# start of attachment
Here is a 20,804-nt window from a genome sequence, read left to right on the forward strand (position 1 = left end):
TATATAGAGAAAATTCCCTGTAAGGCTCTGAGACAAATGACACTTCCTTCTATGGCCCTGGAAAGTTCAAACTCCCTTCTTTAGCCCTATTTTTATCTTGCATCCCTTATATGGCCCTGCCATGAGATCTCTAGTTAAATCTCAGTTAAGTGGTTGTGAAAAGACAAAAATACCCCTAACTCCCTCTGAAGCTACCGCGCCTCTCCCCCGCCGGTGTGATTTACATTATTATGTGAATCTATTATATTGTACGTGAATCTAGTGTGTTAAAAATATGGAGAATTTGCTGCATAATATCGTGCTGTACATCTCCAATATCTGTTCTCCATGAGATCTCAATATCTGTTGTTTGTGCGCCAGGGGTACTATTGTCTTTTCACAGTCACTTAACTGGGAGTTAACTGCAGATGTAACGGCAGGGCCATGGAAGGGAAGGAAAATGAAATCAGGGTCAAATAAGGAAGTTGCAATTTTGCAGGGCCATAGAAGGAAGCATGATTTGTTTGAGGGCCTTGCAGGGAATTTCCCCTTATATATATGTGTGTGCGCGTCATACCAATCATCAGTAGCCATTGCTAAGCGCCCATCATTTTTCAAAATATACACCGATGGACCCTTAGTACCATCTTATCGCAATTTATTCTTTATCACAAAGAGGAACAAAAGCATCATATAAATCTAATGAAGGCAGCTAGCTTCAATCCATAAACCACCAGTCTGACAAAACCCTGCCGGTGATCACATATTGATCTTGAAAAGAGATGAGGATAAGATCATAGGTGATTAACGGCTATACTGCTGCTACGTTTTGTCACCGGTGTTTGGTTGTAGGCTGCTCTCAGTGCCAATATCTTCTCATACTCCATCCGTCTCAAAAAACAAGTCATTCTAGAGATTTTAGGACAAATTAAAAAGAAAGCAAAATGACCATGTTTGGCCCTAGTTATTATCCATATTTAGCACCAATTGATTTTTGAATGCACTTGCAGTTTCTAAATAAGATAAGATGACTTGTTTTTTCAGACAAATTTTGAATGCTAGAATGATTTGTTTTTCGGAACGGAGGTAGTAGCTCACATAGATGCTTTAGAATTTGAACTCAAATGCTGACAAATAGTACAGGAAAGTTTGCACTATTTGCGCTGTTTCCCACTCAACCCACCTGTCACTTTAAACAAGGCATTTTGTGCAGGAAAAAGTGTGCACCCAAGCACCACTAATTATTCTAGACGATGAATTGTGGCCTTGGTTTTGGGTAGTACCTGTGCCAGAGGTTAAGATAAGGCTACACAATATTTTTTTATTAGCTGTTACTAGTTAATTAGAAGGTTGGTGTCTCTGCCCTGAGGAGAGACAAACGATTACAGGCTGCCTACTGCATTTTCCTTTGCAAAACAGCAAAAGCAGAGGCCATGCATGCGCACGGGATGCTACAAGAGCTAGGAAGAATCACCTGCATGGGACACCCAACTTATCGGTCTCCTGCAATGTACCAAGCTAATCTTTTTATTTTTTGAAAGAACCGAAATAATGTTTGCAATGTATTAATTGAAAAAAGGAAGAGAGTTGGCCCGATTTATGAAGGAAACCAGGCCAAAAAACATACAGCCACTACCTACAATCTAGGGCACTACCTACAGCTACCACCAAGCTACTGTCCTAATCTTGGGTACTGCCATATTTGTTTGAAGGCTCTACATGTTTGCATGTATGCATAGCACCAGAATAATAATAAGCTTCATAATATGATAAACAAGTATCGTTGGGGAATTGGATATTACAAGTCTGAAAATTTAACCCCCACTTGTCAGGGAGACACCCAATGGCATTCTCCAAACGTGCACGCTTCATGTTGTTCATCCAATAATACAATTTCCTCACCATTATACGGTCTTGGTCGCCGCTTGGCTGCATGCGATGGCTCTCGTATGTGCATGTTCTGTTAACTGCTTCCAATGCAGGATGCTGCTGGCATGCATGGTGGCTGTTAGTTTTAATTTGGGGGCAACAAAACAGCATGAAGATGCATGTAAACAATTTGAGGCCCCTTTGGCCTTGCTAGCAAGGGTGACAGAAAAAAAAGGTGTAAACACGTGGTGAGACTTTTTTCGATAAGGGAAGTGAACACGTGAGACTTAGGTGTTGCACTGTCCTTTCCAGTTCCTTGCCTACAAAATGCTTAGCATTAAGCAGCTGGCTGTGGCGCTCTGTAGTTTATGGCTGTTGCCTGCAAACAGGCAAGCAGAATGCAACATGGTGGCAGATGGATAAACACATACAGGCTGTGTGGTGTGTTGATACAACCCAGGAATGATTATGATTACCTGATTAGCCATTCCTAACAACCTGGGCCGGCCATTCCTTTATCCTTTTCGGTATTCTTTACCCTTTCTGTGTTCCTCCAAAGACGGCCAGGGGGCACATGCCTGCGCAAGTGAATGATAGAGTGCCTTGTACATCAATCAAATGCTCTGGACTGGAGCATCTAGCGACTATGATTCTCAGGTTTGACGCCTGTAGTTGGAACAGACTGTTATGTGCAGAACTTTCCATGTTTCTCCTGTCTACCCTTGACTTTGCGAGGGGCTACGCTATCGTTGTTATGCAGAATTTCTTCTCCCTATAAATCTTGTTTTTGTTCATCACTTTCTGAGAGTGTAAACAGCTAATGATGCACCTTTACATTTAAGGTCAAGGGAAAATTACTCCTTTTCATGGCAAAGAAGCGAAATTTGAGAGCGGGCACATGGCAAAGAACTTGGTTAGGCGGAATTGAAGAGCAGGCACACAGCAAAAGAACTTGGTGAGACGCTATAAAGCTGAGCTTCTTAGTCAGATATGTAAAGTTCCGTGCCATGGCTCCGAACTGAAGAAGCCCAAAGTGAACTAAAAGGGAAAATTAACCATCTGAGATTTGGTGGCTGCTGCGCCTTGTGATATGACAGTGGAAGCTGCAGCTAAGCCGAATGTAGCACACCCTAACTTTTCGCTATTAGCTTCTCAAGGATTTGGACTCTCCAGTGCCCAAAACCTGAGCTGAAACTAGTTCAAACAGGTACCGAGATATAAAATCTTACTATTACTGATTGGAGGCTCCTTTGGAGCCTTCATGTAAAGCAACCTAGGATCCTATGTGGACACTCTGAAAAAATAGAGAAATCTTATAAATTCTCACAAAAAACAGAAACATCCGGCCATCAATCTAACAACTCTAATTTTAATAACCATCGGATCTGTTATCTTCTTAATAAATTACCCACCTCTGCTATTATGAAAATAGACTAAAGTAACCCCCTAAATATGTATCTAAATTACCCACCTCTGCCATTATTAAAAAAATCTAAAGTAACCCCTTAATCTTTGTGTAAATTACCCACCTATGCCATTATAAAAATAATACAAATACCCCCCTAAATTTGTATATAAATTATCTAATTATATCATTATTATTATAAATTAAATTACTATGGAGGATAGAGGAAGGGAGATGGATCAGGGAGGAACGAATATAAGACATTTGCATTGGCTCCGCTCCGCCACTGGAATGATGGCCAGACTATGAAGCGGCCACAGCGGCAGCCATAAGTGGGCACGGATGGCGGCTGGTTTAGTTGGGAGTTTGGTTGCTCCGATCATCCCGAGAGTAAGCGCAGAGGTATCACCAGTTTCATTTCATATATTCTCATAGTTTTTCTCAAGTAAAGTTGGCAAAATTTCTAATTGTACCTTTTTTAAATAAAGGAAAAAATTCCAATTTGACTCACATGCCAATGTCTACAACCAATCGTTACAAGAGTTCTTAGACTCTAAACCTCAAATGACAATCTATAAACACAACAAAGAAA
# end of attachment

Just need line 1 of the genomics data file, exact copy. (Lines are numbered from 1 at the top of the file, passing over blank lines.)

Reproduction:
Here is a 20,804-nt window from a genome sequence, read left to right on the forward strand (position 1 = left end):